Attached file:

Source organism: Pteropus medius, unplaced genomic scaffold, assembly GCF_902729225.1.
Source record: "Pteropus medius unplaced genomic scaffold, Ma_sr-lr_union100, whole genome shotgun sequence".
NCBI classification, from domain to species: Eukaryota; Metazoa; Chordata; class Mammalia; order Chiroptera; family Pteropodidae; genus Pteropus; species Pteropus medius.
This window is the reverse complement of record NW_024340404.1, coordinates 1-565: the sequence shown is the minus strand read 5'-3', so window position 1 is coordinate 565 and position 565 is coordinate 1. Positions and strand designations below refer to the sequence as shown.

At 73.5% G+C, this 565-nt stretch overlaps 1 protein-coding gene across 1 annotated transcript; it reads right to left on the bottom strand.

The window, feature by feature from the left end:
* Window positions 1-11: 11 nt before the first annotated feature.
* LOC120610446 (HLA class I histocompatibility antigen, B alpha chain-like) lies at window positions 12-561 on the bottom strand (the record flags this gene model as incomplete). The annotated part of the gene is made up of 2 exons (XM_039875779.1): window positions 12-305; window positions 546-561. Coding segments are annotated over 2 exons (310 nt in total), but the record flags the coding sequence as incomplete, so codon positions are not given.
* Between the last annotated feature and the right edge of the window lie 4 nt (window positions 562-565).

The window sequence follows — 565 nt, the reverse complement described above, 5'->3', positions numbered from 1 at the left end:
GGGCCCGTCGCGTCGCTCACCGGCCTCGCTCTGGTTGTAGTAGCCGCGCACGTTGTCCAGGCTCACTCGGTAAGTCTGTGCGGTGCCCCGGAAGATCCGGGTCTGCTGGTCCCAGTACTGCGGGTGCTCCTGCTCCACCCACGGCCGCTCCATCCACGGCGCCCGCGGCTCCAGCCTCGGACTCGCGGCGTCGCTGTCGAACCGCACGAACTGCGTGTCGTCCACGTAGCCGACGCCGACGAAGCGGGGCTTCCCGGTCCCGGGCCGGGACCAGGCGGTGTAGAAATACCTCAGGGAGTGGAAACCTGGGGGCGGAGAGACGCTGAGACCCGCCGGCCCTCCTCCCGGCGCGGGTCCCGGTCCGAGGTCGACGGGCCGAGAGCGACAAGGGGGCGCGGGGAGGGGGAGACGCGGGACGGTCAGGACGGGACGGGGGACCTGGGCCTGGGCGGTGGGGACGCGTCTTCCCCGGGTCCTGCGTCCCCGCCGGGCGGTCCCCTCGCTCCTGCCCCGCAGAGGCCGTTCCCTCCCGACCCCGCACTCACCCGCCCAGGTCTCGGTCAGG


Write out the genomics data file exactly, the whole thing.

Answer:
Source organism: Pteropus medius, unplaced genomic scaffold, assembly GCF_902729225.1.
Source record: "Pteropus medius unplaced genomic scaffold, Ma_sr-lr_union100, whole genome shotgun sequence".
NCBI classification, from domain to species: Eukaryota; Metazoa; Chordata; class Mammalia; order Chiroptera; family Pteropodidae; genus Pteropus; species Pteropus medius.
This window is the reverse complement of record NW_024340404.1, coordinates 1-565: the sequence shown is the minus strand read 5'-3', so window position 1 is coordinate 565 and position 565 is coordinate 1. Positions and strand designations below refer to the sequence as shown.

At 73.5% G+C, this 565-nt stretch overlaps 1 protein-coding gene across 1 annotated transcript; it reads right to left on the bottom strand.

The window, feature by feature from the left end:
* Window positions 1-11: 11 nt before the first annotated feature.
* LOC120610446 (HLA class I histocompatibility antigen, B alpha chain-like) lies at window positions 12-561 on the bottom strand (the record flags this gene model as incomplete). The annotated part of the gene is made up of 2 exons (XM_039875779.1): window positions 12-305; window positions 546-561. Coding segments are annotated over 2 exons (310 nt in total), but the record flags the coding sequence as incomplete, so codon positions are not given.
* Between the last annotated feature and the right edge of the window lie 4 nt (window positions 562-565).

The window sequence follows — 565 nt, the reverse complement described above, 5'->3', positions numbered from 1 at the left end:
GGGCCCGTCGCGTCGCTCACCGGCCTCGCTCTGGTTGTAGTAGCCGCGCACGTTGTCCAGGCTCACTCGGTAAGTCTGTGCGGTGCCCCGGAAGATCCGGGTCTGCTGGTCCCAGTACTGCGGGTGCTCCTGCTCCACCCACGGCCGCTCCATCCACGGCGCCCGCGGCTCCAGCCTCGGACTCGCGGCGTCGCTGTCGAACCGCACGAACTGCGTGTCGTCCACGTAGCCGACGCCGACGAAGCGGGGCTTCCCGGTCCCGGGCCGGGACCAGGCGGTGTAGAAATACCTCAGGGAGTGGAAACCTGGGGGCGGAGAGACGCTGAGACCCGCCGGCCCTCCTCCCGGCGCGGGTCCCGGTCCGAGGTCGACGGGCCGAGAGCGACAAGGGGGCGCGGGGAGGGGGAGACGCGGGACGGTCAGGACGGGACGGGGGACCTGGGCCTGGGCGGTGGGGACGCGTCTTCCCCGGGTCCTGCGTCCCCGCCGGGCGGTCCCCTCGCTCCTGCCCCGCAGAGGCCGTTCCCTCCCGACCCCGCACTCACCCGCCCAGGTCTCGGTCAGG